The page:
2015-03-31

    In this study, advances in molecular biology, microfluidics, and laboratory automation continue to expand the accessibility and applicability of these methods beyond the confines of conventional, centralized laboratory facilities and into point of use roles in clinical, military, forensic, portable, and field-deployed applications. As a result, there is a growing need to adapt the unit operations of molecular biology such as aliquoting, centrifuging, mixing, and thermal cycling to compact, portable, low-power, and automation-ready formats. Here we present one such adaptation, the rotary zone thermal cycler (RZTC), a novel wheel-based device capable of cycling up to four different fixed-temperature blocks into contact with a stationary 4-microliter capillary-bound sample to realize 1-3 second transitions with steady state heater power of less than 10 W. We further demonstrate the utility of the RZTC for DNA amplification as part of a highly integrated rotary zone PCR (rzPCR) system using low-volume valves and syringe-based fluid handling to automate sample loading and unloading, thermal cycling, and between run cleaning functionalities in a compact, modular form factor. In addition to characterizing the performance of the RZTC and the efficacy of different online cleaning protocols, preliminary results are presented for rapid single-plex PCR, multiplex short tandem repeat (STR) amplification, and second strand cDNA synthesis.

  8. T Tank Farm Interim Surface Barrier Demonstration - Vadose Zone Monitoring FY08 Report

    SciTech Connect (OSTI)

    Zhang, Z. F.; Strickland, Christopher E.; Field, Jim G.; Parker, Danny L.

    2009-02-01

    DOEs Office of River Protection constructed a temporary surface barrier over a portion of the T Tank Farm as part of the T Farm Interim Surface Barrier Demonstration Project. The surface barrier is designed to minimize the infiltration of precipitation into the contaminated soil zone created by the Tank T-106 leak and minimize movement of the contamination. As part of the demonstration effort, vadose zone moisture is being monitored to assess the effectiveness of the barrier at reducing soil moisture. A solar-powered system was installed to continuously monitor soil water conditions at four locations (i.e., instrument Nests A, B, C, and D) beneath the barrier and outside the barrier footprint as well as site meteorological conditions. Nest A is placed in the area outside the barrier footprint and serves as a control, providing subsurface conditions outside the influence of the surface barrier. Nest B provides subsurface measurements to assess surface-barrier edge effects. Nests C and D are used to assess changes in soil-moisture conditions beneath the interim surface barrier.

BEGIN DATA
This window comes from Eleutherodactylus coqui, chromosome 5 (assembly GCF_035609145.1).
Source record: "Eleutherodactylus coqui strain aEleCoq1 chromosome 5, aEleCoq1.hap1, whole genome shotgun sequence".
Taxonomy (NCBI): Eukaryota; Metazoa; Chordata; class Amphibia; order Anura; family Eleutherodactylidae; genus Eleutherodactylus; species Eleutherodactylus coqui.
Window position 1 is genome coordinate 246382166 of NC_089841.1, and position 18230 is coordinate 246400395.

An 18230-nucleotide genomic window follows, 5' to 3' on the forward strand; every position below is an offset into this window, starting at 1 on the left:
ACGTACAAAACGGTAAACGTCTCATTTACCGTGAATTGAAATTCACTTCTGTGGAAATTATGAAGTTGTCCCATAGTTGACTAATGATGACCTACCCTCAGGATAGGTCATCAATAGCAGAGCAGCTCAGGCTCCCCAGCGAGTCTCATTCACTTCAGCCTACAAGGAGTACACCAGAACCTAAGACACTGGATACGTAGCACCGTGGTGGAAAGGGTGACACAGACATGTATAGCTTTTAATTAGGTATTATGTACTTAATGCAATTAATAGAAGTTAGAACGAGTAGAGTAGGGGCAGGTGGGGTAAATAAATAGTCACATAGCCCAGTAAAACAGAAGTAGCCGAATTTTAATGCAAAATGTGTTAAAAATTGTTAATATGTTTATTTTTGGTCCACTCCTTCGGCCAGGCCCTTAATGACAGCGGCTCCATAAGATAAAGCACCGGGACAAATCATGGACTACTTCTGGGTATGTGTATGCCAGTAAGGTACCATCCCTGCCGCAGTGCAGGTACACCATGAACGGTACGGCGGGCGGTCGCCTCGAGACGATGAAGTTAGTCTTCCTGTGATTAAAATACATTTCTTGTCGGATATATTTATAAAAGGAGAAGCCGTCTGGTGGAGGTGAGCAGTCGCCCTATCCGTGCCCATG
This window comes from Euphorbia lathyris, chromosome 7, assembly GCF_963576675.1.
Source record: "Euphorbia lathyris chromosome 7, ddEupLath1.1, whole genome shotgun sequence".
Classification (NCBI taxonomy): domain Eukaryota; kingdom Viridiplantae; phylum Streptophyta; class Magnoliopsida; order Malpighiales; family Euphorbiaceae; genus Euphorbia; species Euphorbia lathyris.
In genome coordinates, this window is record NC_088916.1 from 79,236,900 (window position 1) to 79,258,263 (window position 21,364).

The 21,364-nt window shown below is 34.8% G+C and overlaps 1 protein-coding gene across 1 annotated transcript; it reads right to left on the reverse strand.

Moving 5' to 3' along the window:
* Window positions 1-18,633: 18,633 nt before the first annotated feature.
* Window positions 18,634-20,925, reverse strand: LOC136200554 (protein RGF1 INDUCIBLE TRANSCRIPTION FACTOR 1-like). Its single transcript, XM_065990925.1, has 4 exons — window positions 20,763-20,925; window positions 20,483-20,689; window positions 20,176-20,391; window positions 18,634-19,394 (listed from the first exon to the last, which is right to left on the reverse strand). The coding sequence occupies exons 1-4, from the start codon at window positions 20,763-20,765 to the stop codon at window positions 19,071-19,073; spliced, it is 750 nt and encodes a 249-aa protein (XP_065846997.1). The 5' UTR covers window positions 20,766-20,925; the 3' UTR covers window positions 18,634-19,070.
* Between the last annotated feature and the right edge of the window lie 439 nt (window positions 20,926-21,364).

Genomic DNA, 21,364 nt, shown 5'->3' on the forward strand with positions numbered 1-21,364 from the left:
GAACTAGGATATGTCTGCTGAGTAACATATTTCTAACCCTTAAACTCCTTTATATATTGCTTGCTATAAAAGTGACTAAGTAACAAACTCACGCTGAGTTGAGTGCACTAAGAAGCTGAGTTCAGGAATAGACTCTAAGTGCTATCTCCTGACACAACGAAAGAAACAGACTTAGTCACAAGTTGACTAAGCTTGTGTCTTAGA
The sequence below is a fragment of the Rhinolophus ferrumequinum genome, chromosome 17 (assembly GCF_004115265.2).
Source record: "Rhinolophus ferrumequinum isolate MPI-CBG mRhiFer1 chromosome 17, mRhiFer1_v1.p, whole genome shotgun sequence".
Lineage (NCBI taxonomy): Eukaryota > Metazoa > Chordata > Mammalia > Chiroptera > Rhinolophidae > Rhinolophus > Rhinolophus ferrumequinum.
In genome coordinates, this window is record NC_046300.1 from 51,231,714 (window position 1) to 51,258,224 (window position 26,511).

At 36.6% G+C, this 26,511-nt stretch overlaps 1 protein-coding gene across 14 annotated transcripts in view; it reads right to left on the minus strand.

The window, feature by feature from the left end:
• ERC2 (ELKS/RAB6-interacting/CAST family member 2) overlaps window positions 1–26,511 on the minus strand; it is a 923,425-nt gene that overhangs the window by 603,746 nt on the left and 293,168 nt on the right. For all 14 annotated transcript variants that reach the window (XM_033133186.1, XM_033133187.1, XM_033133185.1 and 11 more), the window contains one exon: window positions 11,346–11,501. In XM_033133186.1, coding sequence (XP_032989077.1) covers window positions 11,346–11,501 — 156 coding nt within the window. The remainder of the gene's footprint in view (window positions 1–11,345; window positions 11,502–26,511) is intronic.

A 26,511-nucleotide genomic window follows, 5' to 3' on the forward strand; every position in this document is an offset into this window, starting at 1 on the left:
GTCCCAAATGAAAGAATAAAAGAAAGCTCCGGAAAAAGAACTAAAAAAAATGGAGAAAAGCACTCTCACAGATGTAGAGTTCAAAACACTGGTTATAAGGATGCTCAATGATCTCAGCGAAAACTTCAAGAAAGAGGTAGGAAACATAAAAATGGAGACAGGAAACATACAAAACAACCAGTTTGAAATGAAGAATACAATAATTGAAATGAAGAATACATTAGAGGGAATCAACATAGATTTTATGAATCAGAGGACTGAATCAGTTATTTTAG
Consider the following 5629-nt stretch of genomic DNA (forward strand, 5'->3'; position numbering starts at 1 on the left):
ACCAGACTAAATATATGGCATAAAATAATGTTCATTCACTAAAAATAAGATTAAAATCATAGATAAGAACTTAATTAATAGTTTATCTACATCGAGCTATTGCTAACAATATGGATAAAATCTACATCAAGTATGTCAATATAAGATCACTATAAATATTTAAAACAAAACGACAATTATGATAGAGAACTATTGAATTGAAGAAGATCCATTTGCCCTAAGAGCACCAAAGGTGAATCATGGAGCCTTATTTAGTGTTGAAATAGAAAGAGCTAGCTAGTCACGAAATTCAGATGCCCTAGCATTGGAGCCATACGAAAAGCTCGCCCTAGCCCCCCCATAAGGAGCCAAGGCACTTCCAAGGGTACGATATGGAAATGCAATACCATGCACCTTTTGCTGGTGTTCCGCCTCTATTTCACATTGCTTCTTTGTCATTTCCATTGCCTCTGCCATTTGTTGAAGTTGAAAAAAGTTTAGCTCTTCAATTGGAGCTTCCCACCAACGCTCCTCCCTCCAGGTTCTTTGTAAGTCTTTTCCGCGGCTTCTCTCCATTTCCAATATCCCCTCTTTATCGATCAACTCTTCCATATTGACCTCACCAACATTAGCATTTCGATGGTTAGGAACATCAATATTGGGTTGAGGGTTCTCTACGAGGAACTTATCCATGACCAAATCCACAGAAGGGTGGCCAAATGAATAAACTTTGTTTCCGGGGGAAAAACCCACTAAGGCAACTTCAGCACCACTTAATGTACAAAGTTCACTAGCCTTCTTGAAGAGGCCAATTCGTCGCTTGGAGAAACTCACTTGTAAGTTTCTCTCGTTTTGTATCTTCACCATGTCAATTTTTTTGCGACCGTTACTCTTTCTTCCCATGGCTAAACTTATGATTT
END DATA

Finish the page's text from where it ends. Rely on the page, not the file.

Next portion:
9. Gj 832c: A super-Earth in the habitable zone

    SciTech Connect (OSTI)

    Wittenmyer, Robert A.; Horner, Jonathan; Tinney, C. G.; Marshall, J. P.; Bailey, J.; Salter, G. S.; Wright, D.; Tuomi, Mikko; Jones, H. R. A.; Butler, R. P.; Arriagada, P.; Anglada-Escud, Guillem; Carter, B. D.; O'Toole, S. J.; Crane, J. D.; Schectman, S. A.; Thompson, I.; Minniti, D.; Jenkins, J. S.; Diaz, M.

    2014-08-20

    We report the detection of GJ 832c, a super-Earth orbiting near the inner edge of the habitable zone of GJ 832, an M dwarf previously known to host a Jupiter analog in a nearly circular 9.4 yr orbit. The combination of precise radial-velocity measurements from three telescopes reveals the presence of a planet with a period of 35.68 0.03 days and minimum mass (m sin i) of 5.4 1.0 Earth masses. GJ 832c moves on a low-eccentricity orbit (e = 0.18 0.13) toward the inner edge of the habitable zone. However, given the large mass of the planet, it seems likely that it would possess a massive atmosphere, which may well render the planet inhospitable. Indeed, it is perhaps more likely that GJ 832c is a 'super-Venus', featuring significant greenhouse forcing. With an outer giant planet and an interior, potentially rocky planet, the GJ 832 planetary system can be thought of as a miniature version of our own solar system.

  10. Field evidence for strong chemical separation of contaminants inthe Hanford Vadose Zone

    SciTech Connect (OSTI)

    Conrad, Mark E.; DePaolo, Donald J.; Maher, Katharine; Gee,Glendon W.; Ward, Anderson L.

    2007-04-10